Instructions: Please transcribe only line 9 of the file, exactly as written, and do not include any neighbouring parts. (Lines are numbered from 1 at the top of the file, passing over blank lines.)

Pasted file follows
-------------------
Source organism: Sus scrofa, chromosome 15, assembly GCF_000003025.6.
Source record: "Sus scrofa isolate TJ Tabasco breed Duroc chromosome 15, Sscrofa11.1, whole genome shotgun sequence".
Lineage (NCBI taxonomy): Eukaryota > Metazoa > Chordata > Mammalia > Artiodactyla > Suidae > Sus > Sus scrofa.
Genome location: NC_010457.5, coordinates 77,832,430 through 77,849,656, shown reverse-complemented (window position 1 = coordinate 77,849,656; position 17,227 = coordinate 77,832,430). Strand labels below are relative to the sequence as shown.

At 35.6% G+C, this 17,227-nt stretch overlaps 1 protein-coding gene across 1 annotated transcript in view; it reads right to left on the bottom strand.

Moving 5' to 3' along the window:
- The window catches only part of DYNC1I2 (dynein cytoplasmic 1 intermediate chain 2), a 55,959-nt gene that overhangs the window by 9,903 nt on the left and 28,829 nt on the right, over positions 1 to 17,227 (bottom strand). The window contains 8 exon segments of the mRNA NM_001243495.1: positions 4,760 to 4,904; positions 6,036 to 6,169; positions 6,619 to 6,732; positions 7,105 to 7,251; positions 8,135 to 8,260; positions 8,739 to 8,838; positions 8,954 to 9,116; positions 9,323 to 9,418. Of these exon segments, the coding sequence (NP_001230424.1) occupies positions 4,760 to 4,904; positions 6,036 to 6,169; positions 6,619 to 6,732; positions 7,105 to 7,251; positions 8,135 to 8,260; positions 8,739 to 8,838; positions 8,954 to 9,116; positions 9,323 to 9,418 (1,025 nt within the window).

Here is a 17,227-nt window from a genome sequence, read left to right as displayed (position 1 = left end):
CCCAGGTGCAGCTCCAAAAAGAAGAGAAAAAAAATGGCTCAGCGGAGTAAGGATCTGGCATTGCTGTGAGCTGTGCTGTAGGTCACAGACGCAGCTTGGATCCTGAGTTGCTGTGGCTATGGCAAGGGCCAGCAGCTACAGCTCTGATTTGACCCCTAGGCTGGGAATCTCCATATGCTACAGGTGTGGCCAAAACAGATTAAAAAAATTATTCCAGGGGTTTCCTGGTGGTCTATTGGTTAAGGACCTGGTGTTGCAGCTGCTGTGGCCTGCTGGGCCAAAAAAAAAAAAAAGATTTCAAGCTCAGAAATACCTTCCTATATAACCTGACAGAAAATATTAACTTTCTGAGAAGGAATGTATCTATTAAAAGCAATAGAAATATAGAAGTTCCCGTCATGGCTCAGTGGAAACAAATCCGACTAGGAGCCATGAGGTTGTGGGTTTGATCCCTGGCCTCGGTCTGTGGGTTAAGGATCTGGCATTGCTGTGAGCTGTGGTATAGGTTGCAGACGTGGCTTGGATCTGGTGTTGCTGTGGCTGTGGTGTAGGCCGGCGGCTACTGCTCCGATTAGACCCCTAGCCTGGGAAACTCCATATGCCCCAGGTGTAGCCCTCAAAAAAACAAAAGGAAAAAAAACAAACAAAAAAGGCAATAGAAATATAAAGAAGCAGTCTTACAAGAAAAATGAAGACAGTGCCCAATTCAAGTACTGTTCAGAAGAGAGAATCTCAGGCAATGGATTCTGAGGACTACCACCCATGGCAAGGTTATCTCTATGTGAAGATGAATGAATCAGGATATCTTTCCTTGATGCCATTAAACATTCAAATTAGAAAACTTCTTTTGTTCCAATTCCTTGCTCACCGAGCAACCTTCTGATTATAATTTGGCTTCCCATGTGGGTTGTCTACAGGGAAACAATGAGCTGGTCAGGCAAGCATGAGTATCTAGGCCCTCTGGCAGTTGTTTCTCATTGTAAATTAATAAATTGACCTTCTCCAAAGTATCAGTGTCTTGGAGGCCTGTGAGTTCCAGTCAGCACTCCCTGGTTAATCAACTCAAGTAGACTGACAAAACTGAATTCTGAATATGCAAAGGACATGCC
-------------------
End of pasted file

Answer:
CCCAGGTGCAGCTCCAAAAAGAAGAGAAAAAAAATGGCTCAGCGGAGTAAGGATCTGGCATTGCTGTGAGCTGTGCTGTAGGTCACAGACGCAGCTTGGATCCTGAGTTGCTGTGGCTATGGCAAGGGCCAGCAGCTACAGCTCTGATTTGACCCCTAGGCTGGGAATCTCCATATGCTACAGGTGTGGCCAAAACAGATTAAAAAAATTATTCCAGGGGTTTCCTGGTGGTCTATTGGTTAAGGACCTGGTGTTGCAGCTGCTGTGGCCTGCTGGGCCAAAAAAAAAAAAAAGATTTCAAGCTCAGAAATACCTTCCTATATAACCTGACAGAAAATATTAACTTTCTGAGAAGGAATGTATCTATTAAAAGCAATAGAAATATAGAAGTTCCCGTCATGGCTCAGTGGAAACAAATCCGACTAGGAGCCATGAGGTTGTGGGTTTGATCCCTGGCCTCGGTCTGTGGGTTAAGGATCTGGCATTGCTGTGAGCTGTGGTATAGGTTGCAGACGTGGCTTGGATCTGGTGTTGCTGTGGCTGTGGTGTAGGCCGGCGGCTACTGCTCCGATTAGACCCCTAGCCTGGGAAACTCCATATGCCCCAGGTGTAGCCCTCAAAAAAACAAAAGGAAAAAAAACAAACAAAAAAGGCAATAGAAATATAAAGAAGCAGTCTTACAAGAAAAATGAAGACAGTGCCCAATTCAAGTACTGTTCAGAAGAGAGAATCTCAGGCAATGGATTCTGAGGACTACCACCCATGGCAAGGTTATCTCTATGTGAAGATGAATGAATCAGGATATCTTTCCTTGATGCCATTAAACATTCAAATTAGAAAACTTCTTTTGTTCCAATTCCTTGCTCACCGAGCAACCTTCTGATTATAATTTGGCTTCCCATGTGGGTTGTCTACAGGGAAACAATGAGCTGGTCAGGCAAGCATGAGTATCTAGGCCCTCTGGCAGTTGTTTCTCATTGTAAATTAATAAATTGACCTTCTCCAAAGTATCAGTGTCTTGGAGGCCTGTGAGTTCCAGTCAGCACTCCCTGGTTAATCAACTCAAGTAGACTGACAAAACTGAATTCTGAATATGCAAAGGACATGCC